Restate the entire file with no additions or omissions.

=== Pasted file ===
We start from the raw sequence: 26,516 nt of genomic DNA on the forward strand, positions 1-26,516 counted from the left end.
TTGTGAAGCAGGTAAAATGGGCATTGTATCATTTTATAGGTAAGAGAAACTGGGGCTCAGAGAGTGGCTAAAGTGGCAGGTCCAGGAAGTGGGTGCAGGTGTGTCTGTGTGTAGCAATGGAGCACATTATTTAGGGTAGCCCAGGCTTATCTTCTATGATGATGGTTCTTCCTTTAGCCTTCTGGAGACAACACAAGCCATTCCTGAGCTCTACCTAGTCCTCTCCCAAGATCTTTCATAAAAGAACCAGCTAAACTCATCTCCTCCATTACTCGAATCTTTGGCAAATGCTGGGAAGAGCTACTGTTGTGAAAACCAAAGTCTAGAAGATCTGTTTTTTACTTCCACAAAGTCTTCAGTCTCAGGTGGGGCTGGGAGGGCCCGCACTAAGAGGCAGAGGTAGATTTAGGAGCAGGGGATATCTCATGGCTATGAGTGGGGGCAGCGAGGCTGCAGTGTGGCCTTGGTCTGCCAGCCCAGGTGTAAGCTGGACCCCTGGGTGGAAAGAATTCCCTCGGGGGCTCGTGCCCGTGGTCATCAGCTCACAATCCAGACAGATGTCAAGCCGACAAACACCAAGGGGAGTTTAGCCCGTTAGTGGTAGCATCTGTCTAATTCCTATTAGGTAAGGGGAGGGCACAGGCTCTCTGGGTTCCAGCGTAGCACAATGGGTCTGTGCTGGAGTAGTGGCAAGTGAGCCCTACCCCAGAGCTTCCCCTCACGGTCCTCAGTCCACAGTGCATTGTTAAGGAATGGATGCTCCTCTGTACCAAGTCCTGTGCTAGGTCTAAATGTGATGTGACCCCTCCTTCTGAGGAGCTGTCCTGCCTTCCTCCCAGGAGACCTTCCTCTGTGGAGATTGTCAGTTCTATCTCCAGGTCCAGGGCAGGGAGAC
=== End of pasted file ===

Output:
We start from the raw sequence: 26,516 nt of genomic DNA on the forward strand, positions 1-26,516 counted from the left end.
TTGTGAAGCAGGTAAAATGGGCATTGTATCATTTTATAGGTAAGAGAAACTGGGGCTCAGAGAGTGGCTAAAGTGGCAGGTCCAGGAAGTGGGTGCAGGTGTGTCTGTGTGTAGCAATGGAGCACATTATTTAGGGTAGCCCAGGCTTATCTTCTATGATGATGGTTCTTCCTTTAGCCTTCTGGAGACAACACAAGCCATTCCTGAGCTCTACCTAGTCCTCTCCCAAGATCTTTCATAAAAGAACCAGCTAAACTCATCTCCTCCATTACTCGAATCTTTGGCAAATGCTGGGAAGAGCTACTGTTGTGAAAACCAAAGTCTAGAAGATCTGTTTTTTACTTCCACAAAGTCTTCAGTCTCAGGTGGGGCTGGGAGGGCCCGCACTAAGAGGCAGAGGTAGATTTAGGAGCAGGGGATATCTCATGGCTATGAGTGGGGGCAGCGAGGCTGCAGTGTGGCCTTGGTCTGCCAGCCCAGGTGTAAGCTGGACCCCTGGGTGGAAAGAATTCCCTCGGGGGCTCGTGCCCGTGGTCATCAGCTCACAATCCAGACAGATGTCAAGCCGACAAACACCAAGGGGAGTTTAGCCCGTTAGTGGTAGCATCTGTCTAATTCCTATTAGGTAAGGGGAGGGCACAGGCTCTCTGGGTTCCAGCGTAGCACAATGGGTCTGTGCTGGAGTAGTGGCAAGTGAGCCCTACCCCAGAGCTTCCCCTCACGGTCCTCAGTCCACAGTGCATTGTTAAGGAATGGATGCTCCTCTGTACCAAGTCCTGTGCTAGGTCTAAATGTGATGTGACCCCTCCTTCTGAGGAGCTGTCCTGCCTTCCTCCCAGGAGACCTTCCTCTGTGGAGATTGTCAGTTCTATCTCCAGGTCCAGGGCAGGGAGAC